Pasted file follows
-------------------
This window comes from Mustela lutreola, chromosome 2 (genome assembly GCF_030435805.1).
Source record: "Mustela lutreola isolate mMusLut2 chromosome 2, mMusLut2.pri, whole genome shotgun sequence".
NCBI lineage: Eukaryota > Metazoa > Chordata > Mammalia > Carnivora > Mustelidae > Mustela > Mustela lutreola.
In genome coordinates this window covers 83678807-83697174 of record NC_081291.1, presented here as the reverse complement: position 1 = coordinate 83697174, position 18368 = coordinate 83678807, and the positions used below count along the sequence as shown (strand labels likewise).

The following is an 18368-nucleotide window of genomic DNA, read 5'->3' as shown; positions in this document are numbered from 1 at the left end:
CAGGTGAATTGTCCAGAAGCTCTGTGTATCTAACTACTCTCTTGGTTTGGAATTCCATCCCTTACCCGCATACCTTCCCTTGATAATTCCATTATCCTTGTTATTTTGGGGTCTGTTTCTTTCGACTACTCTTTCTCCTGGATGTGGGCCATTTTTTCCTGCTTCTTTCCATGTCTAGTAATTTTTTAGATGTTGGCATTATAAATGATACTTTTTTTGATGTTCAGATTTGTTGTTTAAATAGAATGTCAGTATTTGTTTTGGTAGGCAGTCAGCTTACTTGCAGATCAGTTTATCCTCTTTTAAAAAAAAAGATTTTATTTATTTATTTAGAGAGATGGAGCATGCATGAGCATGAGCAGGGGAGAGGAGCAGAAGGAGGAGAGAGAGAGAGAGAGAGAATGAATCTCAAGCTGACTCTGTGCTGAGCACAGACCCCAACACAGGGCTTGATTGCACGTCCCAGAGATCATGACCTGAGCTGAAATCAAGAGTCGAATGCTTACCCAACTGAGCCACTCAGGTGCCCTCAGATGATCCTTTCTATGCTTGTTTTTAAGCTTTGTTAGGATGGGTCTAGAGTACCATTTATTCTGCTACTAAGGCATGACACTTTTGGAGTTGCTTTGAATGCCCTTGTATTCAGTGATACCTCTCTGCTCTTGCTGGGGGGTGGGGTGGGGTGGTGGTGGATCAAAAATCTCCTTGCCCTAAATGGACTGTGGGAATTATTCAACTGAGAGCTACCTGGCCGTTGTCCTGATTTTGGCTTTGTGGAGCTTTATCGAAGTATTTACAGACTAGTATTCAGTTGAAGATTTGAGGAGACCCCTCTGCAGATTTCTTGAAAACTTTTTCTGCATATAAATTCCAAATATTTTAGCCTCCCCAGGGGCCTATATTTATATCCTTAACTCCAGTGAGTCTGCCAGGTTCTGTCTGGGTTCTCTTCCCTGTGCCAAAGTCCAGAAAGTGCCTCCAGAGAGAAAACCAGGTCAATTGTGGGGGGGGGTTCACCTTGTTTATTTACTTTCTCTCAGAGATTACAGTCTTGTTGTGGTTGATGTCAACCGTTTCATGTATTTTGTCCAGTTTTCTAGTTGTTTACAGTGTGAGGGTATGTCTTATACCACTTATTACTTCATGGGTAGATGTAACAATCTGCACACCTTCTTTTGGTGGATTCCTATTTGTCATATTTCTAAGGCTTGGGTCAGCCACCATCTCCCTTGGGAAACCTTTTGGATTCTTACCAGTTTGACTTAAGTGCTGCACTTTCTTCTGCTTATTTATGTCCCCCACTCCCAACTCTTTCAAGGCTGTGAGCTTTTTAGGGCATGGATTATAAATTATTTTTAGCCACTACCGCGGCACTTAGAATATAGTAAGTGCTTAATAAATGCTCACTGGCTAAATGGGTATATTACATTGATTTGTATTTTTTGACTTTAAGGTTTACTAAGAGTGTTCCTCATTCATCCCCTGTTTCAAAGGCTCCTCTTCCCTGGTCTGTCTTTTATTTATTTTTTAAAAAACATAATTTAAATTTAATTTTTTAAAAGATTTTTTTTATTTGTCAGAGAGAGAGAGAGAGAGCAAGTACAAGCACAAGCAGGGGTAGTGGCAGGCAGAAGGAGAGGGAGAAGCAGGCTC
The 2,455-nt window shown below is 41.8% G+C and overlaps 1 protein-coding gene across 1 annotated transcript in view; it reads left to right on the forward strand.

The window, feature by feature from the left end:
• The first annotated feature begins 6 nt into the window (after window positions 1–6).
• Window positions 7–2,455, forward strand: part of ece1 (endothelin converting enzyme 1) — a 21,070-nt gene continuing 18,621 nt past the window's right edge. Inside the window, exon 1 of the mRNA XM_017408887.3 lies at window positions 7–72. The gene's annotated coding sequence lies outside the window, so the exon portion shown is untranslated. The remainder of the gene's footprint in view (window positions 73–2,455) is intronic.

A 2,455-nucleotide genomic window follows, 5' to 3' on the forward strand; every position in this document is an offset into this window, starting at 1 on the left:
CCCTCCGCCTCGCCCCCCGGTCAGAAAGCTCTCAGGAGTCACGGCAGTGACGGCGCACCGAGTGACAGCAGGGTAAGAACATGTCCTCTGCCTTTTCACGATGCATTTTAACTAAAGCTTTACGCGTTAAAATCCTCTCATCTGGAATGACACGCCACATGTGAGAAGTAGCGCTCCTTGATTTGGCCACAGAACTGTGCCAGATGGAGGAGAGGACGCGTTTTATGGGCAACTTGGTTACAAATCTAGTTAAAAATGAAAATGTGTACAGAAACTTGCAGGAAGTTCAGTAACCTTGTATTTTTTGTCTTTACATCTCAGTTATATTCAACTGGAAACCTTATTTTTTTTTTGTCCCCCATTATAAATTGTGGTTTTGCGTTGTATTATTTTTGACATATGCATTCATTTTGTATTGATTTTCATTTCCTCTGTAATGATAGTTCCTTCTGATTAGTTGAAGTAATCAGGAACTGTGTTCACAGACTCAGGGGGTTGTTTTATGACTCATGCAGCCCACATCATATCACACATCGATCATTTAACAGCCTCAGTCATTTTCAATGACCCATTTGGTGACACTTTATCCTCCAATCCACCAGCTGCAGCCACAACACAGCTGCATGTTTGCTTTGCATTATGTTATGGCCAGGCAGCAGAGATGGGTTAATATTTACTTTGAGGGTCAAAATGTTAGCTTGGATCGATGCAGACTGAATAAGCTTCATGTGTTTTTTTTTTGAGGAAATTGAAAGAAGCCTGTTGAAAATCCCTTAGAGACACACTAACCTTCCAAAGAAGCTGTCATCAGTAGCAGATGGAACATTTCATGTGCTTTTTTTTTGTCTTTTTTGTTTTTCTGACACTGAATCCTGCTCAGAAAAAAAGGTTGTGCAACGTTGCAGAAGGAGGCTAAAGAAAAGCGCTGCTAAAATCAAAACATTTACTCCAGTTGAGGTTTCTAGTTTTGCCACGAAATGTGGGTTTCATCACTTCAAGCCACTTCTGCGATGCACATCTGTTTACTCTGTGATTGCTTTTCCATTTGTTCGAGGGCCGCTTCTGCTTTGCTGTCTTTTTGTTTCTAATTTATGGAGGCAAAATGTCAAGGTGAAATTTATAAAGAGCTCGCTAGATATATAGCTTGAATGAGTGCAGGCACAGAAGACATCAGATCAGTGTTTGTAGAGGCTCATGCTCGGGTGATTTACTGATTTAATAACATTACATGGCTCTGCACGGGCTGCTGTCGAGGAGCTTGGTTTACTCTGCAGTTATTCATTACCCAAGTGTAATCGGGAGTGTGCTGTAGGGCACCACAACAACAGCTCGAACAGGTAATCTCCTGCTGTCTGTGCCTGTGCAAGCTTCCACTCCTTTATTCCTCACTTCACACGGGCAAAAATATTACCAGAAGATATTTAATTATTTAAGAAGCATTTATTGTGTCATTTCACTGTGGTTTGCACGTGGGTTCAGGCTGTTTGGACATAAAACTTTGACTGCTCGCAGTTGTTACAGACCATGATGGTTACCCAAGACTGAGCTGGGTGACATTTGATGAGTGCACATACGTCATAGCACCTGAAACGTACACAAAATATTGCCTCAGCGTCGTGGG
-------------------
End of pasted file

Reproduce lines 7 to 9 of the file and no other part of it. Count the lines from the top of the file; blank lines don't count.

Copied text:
The 2,455-nt window shown below is 41.8% G+C and overlaps 1 protein-coding gene across 1 annotated transcript in view; it reads left to right on the forward strand.

The window, feature by feature from the left end:
• The first annotated feature begins 6 nt into the window (after window positions 1–6).